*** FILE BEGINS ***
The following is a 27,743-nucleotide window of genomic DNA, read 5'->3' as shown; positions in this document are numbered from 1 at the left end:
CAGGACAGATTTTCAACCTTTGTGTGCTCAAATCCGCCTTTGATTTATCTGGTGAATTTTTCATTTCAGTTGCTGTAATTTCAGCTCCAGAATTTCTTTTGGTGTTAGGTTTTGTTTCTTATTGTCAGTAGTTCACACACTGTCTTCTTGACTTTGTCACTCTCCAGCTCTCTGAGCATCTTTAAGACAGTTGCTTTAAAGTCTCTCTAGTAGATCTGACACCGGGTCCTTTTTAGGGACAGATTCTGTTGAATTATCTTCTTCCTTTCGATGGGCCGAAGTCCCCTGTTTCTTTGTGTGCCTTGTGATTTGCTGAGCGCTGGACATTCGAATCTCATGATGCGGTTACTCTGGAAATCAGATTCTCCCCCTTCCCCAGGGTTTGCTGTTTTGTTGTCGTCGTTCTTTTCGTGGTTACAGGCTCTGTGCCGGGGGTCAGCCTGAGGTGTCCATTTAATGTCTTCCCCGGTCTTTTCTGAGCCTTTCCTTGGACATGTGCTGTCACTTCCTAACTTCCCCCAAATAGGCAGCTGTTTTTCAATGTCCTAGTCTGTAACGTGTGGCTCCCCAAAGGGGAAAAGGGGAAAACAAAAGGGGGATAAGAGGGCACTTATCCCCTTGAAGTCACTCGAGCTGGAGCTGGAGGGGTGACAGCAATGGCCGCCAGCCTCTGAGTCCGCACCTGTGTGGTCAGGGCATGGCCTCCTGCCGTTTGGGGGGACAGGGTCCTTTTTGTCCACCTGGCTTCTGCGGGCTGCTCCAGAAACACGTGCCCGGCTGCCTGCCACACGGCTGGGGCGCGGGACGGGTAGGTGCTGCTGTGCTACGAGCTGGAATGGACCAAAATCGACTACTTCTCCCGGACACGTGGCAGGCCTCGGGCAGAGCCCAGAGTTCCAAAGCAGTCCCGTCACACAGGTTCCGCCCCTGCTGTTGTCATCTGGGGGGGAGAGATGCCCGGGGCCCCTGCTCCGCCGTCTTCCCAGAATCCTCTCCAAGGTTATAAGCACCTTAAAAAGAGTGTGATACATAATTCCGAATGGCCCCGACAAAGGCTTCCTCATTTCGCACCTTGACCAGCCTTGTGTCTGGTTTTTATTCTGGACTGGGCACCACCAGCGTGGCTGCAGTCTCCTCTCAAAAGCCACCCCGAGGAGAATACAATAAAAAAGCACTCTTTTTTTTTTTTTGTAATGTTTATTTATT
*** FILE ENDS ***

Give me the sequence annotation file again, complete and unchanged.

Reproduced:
The following is a 27,743-nucleotide window of genomic DNA, read 5'->3' as shown; positions in this document are numbered from 1 at the left end:
CAGGACAGATTTTCAACCTTTGTGTGCTCAAATCCGCCTTTGATTTATCTGGTGAATTTTTCATTTCAGTTGCTGTAATTTCAGCTCCAGAATTTCTTTTGGTGTTAGGTTTTGTTTCTTATTGTCAGTAGTTCACACACTGTCTTCTTGACTTTGTCACTCTCCAGCTCTCTGAGCATCTTTAAGACAGTTGCTTTAAAGTCTCTCTAGTAGATCTGACACCGGGTCCTTTTTAGGGACAGATTCTGTTGAATTATCTTCTTCCTTTCGATGGGCCGAAGTCCCCTGTTTCTTTGTGTGCCTTGTGATTTGCTGAGCGCTGGACATTCGAATCTCATGATGCGGTTACTCTGGAAATCAGATTCTCCCCCTTCCCCAGGGTTTGCTGTTTTGTTGTCGTCGTTCTTTTCGTGGTTACAGGCTCTGTGCCGGGGGTCAGCCTGAGGTGTCCATTTAATGTCTTCCCCGGTCTTTTCTGAGCCTTTCCTTGGACATGTGCTGTCACTTCCTAACTTCCCCCAAATAGGCAGCTGTTTTTCAATGTCCTAGTCTGTAACGTGTGGCTCCCCAAAGGGGAAAAGGGGAAAACAAAAGGGGGATAAGAGGGCACTTATCCCCTTGAAGTCACTCGAGCTGGAGCTGGAGGGGTGACAGCAATGGCCGCCAGCCTCTGAGTCCGCACCTGTGTGGTCAGGGCATGGCCTCCTGCCGTTTGGGGGGACAGGGTCCTTTTTGTCCACCTGGCTTCTGCGGGCTGCTCCAGAAACACGTGCCCGGCTGCCTGCCACACGGCTGGGGCGCGGGACGGGTAGGTGCTGCTGTGCTACGAGCTGGAATGGACCAAAATCGACTACTTCTCCCGGACACGTGGCAGGCCTCGGGCAGAGCCCAGAGTTCCAAAGCAGTCCCGTCACACAGGTTCCGCCCCTGCTGTTGTCATCTGGGGGGGAGAGATGCCCGGGGCCCCTGCTCCGCCGTCTTCCCAGAATCCTCTCCAAGGTTATAAGCACCTTAAAAAGAGTGTGATACATAATTCCGAATGGCCCCGACAAAGGCTTCCTCATTTCGCACCTTGACCAGCCTTGTGTCTGGTTTTTATTCTGGACTGGGCACCACCAGCGTGGCTGCAGTCTCCTCTCAAAAGCCACCCCGAGGAGAATACAATAAAAAAGCACTCTTTTTTTTTTTTTGTAATGTTTATTTATT